Mass Shootings in America History Timeline: Mind-Altering Drugs are Major Influence

Mass Shootings in America History Timeline:

Mind-Altering Drugs are Major Influence

NOTE: Anti-depressant drugs are prescribed. Companies producing these dangerous drugs are keeping the dangerous truth from the public, and doctors are complicit in prescribing them irresponsibly. Sensible nutrition nourishes the brain. Medication does not create health. Most of the killers are male, but there are women also who have murdered their families. When are we going to face the truth and stop the madness? When you turn your mind over to the influence of a drug, you are ceding your free will. ~C.A. Davidson

Media ignoring 1 crucial factor in Florida school shooting

David Kupelian

In the case of Nikolas Cruz, the 19-year-old Florida mass-shooter, his mother’s sister, Barbara Kumbatovich, told the Miami Herald that she believed Cruz was on medication to deal with his emotional fragility.

Fact:

A disturbing number of perpetrators of school shootings and similar mass murders in our modern era were either on – or just recently coming off of – psychiatric medications. A few of the most high-profile examples, out of many others, include:

  • 1981 John Hinckley, age 25, took four Valium two hours before shooting and almost killing President Ronald Reagan in 1981. In the assassination attempt, Hinckley also wounded press secretary James Brady, Secret Service agent Timothy McCarthy and policeman Thomas Delahanty.
  • In 1988, 31-year-old Laurie Dann went on a shooting rampage in a second-grade classroom in Winnetka, Illinois, killing one child and wounding six. She had been taking the antidepressant Anafranil as well as Lithium, long used to treat mania.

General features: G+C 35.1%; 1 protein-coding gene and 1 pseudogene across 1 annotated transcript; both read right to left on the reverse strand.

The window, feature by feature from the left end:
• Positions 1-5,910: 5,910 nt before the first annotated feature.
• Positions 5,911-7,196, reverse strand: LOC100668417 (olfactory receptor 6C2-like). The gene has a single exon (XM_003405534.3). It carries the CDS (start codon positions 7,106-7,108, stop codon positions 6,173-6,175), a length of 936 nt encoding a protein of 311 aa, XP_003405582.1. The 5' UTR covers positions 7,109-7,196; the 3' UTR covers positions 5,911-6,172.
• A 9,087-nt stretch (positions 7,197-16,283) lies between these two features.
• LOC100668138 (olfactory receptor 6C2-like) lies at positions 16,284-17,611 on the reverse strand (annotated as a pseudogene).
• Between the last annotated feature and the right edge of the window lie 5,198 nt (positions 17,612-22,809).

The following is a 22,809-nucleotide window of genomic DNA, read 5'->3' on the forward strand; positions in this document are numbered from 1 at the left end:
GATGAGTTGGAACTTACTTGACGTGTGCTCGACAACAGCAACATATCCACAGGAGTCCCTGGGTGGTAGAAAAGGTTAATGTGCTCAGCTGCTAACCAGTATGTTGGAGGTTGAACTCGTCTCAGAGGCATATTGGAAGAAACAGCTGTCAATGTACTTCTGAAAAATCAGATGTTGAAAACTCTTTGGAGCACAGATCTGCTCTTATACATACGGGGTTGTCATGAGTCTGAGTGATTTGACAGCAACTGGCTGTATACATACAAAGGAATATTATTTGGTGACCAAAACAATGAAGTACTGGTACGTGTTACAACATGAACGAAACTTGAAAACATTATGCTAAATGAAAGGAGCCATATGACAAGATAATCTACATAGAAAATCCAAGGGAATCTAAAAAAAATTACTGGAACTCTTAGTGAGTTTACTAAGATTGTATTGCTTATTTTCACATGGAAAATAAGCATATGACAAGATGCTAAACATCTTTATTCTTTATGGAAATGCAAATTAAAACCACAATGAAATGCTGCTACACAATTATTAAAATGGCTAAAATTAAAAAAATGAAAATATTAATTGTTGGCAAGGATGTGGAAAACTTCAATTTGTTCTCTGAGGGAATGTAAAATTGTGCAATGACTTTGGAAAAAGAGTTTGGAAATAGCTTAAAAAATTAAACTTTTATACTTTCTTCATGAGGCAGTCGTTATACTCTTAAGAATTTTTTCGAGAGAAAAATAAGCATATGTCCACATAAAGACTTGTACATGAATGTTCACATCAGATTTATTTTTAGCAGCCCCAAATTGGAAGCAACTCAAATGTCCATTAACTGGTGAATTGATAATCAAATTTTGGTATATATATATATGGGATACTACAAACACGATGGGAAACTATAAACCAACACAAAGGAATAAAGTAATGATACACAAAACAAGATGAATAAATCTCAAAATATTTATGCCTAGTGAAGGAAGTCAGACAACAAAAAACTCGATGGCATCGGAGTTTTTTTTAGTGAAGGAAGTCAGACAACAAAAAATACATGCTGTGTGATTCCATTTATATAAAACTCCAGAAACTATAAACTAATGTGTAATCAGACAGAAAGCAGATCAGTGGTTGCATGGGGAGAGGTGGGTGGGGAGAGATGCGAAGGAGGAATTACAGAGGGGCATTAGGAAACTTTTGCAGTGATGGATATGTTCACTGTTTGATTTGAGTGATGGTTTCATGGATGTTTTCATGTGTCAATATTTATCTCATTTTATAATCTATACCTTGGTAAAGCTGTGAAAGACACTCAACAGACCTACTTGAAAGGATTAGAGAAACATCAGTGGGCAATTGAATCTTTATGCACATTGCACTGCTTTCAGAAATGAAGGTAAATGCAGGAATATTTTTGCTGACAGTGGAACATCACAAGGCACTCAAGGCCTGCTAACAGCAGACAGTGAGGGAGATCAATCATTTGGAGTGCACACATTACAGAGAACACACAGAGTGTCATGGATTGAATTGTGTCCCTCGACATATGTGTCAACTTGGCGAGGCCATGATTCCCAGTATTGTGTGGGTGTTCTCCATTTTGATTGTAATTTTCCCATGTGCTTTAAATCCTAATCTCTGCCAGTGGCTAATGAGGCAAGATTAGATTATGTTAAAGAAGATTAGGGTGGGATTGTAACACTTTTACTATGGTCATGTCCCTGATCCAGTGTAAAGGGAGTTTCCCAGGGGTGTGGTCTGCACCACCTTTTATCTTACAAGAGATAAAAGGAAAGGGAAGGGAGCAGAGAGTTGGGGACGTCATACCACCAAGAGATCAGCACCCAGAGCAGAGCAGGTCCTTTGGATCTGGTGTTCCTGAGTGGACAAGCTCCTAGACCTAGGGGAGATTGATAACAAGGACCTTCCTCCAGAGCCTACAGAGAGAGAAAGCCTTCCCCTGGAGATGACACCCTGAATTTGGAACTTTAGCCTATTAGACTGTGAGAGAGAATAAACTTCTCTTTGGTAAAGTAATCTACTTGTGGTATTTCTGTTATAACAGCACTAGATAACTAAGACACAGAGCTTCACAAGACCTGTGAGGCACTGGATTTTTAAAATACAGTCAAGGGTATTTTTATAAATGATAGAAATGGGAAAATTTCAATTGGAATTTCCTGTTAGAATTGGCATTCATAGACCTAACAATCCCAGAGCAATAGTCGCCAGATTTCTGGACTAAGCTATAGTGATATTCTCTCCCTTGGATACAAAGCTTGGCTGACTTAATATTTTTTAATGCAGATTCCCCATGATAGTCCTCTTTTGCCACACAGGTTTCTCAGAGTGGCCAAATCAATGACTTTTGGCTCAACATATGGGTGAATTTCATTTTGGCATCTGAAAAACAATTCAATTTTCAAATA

• 1989 In another famous case, 47-year-old Joseph T. Wesbecker, just a month after he began taking Prozac in 1989, shot 20 workers at Standard Gravure Corp. in Louisville, Kentucky, killing nine. Prozac-maker Eli Lilly later settled a lawsuit brought by survivors.
  • 1989 Patrick Purdy went on a schoolyard shooting rampage in Stockton, California, in 1989, which became the catalyst for the original legislative frenzy to ban “semiautomatic assault weapons” in California and the nation. The 25-year-old Purdy, who murdered five children and wounded 30, had been on Amitriptyline, an antidepressant, as well as the antipsychotic drug Thorazine.
  • 1996 Kurt Danysh, 18, shot his own father to death in 1996, a little more than two weeks after starting on Prozac. Danysh’s description of own his mental-emotional state at the time of the murder is chilling: “I didn’t realize I did it until after it was done,” Danysh said. “This might sound weird, but it felt like I had no control of what I was doing, like I was left there just holding a gun.”
  • 1997 In Paducah, Kentucky, in late 1997, 14-year-old Michael Carneal, son of a prominent attorney, traveled to Heath High School and started shooting students in a prayer meeting taking place in the school’s lobby, killing three and leaving another paralyzed. Carneal reportedly was on Ritalin.
  • 1998 Kip Kinkel, 15, murdered his parents in 1998 and the next day went to his school, Thurston High in Springfield, Oregon, and opened fire on his classmates, killing two and wounding 22 others. He had been prescribed both Prozac and Ritalin.